|October 6, 2006
President Mwanawasa wins elections / Opposition leader plans local challenge
Zambian President Levy Mwanawasa has won a second term in office in an election his challenger Michael Sata accused him of rigging. The Electoral Commission of Zambia (ECZ) announced the final results after Sata conceded defeat but accused Mwanawasa of stealing victory. According to the ECZ chairwoman Ireen Mambilima, Mwanawasa has taken 1,177,846 votes counted or 43 percent. Sata scored 804,748 votes or 29 percent. Wealthy businessman Hakainde Hichilema came third on 693,772 votes, or 25 percent. Mambilima added that some 2.7 million people out of nearly four million registered had voted in the presidential and parliamentary polls. Chief Justice Ernest Sakala immediately declared Mwanawasa the winner and said he would be inaugurated soon for a second and constitutionally final five-year term.
The Commonwealth observer group has released its final report on the elections in which it has maintained that the elections were free and fair. The group has however, expressed misgivings over the process of releasing the results saying these had generated complaints among political parties and civil society. Chairperson of the Commonwealth observer group, Paul Berenger emphasised that the results process was the one area where those efforts did not result in a totally satisfactory level of transparency and credibility. The group was also saddened that the general atmosphere of peace that characterised the campaign and polling stages were marred by violent incidents during the announcement of results. "We believe that taken as a whole, the conditions existed in Zambia for a free expression of will by the electors and that the results reflect the wishes of the people," he said.
In the meantime, defeated presidential candidate Michael Sata of the patriotic Frint (PF) said that his opposition party had emerged from elections with enough power to cut local taxes and review some contracts with foreign investors. In a speech in the capital Lusaka, Sata urged supporters of his party to remain calm in the wake of the riots that erupted when the disputed results were first reported. An early tally had put Sata ahead of Mwanawasa. Conceding that he was bitter about the outcome, Sata told the crowd he would turn his attention to wielding the power his party had won on municipal councils in key provinces of Zambia, including the capital Lusaka and the mineral-rich copper belt.
In a challenge to Mwanawasa and his Movement for Multiparty Democracy (MMD), which won 72 of the 148 parliamentary seats contested in the election, Sata said, "They can run their state government ... but we will run the councils." According to Sata, PF councillors would honour a pledge to cut local taxes, adding that they would exercise their rights to review contracts with businesses that leased shops and offices in Lusaka and in cities throughout the nation. Such a move would largely affect Chinese, Lebanese and Indian investors and some members of the MMD. Under Zambian law, the central government can only dismiss councils for poor performance. Sata also pledged to fight what he termed the "slave wages" being paid to miners in the country's vast copper and cobalt mines and demand amendments to concessions already held by foreign firms. "If we will have to shift the concessions from the exploiters in the Zambian mines, we will do it. We will do it without being ashamed, without blinking," said Sata, who added that his party would take a practical not radical approach.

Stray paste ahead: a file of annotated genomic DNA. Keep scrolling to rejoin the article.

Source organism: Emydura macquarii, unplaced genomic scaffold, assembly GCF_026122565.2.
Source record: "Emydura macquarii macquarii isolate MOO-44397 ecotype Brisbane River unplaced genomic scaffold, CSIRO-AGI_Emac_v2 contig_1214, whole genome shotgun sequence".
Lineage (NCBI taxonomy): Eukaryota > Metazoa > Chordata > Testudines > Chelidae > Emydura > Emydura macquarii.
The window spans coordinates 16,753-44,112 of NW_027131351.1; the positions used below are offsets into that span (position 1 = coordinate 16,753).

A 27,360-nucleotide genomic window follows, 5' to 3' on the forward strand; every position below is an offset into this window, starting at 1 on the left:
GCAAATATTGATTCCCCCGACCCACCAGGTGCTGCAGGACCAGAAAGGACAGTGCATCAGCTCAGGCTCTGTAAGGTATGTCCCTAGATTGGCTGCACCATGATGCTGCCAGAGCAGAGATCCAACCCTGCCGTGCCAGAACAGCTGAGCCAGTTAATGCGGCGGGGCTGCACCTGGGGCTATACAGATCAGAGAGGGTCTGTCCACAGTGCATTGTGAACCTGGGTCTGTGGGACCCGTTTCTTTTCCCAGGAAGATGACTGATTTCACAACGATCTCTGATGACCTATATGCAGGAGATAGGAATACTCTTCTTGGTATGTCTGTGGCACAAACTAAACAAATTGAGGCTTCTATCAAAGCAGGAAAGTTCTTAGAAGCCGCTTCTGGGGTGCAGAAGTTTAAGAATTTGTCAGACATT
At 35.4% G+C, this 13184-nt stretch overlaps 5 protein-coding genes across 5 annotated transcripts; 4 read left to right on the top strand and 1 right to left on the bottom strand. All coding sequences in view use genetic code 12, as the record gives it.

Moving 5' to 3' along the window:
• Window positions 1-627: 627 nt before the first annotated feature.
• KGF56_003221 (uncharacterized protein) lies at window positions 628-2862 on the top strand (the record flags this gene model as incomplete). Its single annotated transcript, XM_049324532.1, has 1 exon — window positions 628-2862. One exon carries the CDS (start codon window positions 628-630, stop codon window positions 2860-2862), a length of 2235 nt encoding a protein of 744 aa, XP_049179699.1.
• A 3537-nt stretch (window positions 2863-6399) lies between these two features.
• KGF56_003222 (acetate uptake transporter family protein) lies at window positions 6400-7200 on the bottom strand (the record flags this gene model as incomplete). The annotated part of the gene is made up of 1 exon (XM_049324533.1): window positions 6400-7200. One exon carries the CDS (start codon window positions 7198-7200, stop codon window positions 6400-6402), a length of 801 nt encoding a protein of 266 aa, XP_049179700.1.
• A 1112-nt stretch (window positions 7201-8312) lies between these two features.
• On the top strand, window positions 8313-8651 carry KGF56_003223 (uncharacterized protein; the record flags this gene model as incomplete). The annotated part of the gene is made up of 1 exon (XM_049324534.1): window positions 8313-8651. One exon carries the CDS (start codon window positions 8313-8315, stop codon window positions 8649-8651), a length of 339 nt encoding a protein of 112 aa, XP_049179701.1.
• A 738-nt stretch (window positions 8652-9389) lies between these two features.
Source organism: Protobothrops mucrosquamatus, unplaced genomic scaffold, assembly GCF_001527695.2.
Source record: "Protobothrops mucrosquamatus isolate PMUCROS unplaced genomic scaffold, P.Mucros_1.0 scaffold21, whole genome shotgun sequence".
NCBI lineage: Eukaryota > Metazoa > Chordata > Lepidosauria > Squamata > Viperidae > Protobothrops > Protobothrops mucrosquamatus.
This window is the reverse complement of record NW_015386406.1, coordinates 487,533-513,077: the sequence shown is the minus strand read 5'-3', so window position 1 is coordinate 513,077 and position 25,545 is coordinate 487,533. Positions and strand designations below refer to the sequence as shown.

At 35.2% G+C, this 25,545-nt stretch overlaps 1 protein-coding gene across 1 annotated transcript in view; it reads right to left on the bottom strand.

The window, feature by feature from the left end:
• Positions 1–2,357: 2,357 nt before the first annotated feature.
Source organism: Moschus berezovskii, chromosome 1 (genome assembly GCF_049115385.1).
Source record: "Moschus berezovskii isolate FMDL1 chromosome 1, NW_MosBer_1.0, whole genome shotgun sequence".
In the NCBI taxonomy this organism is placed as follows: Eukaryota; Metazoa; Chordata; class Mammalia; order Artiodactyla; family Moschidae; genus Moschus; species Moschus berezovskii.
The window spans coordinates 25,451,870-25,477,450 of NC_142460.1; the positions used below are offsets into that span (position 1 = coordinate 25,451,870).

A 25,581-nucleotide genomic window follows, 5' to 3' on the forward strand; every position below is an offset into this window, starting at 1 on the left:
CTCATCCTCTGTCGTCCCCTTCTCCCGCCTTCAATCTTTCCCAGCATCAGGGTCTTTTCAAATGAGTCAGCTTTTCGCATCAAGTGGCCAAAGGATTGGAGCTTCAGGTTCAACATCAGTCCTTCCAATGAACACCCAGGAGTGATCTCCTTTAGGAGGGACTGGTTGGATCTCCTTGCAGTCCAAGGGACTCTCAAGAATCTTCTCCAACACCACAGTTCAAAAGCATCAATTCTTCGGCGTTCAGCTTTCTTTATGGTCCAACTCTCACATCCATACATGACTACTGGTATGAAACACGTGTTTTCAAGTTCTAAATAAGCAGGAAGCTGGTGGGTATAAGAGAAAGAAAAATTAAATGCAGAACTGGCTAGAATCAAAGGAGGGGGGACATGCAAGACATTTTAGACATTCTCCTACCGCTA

Shortly before the election, Mwanawasa ordered the arrest and prosecution of copper mining investors violating labour laws but has pledged to restore investor confidence following Sata's pre-election threats to chase Chinese mining investors away. Sata also issued a warning to Mwanawasa's supporters, some of whom had driven through Lusaka in a car carrying a mock-coffin of the opposition leader. "(They) don't need to add more salt to our wounds, our hearts are still bleeding," Sata said. "If they are not careful, they will bring bloodshed to this country."
In the meantime, police have been ignoring appeals for the release of over 100 people facing charges of riotous behaviour in the wake of the elections. Supporters of Michael Sata, leader of the opposition Patriotic Front (PF) party, went on the rampage after it became clear on the second day of counting after the poll on 28 September that his bid for the presidency was lost, and President Levy Mwanawasa would secure a second and final five-year term of office.
Members of Sata's PF appealed for leniency for those arrested for looting and other acts of public disorder in the interests of national unity. "President Mwanawasa himself said he wanted all parties to reconcile and work together for development, but we see no reason why police should continue detaining these people when the situation in the country is back to normal," PF vice-president Sakwiba Sikota said.
(Times of Zambia, Ndola / Rts / IRIN)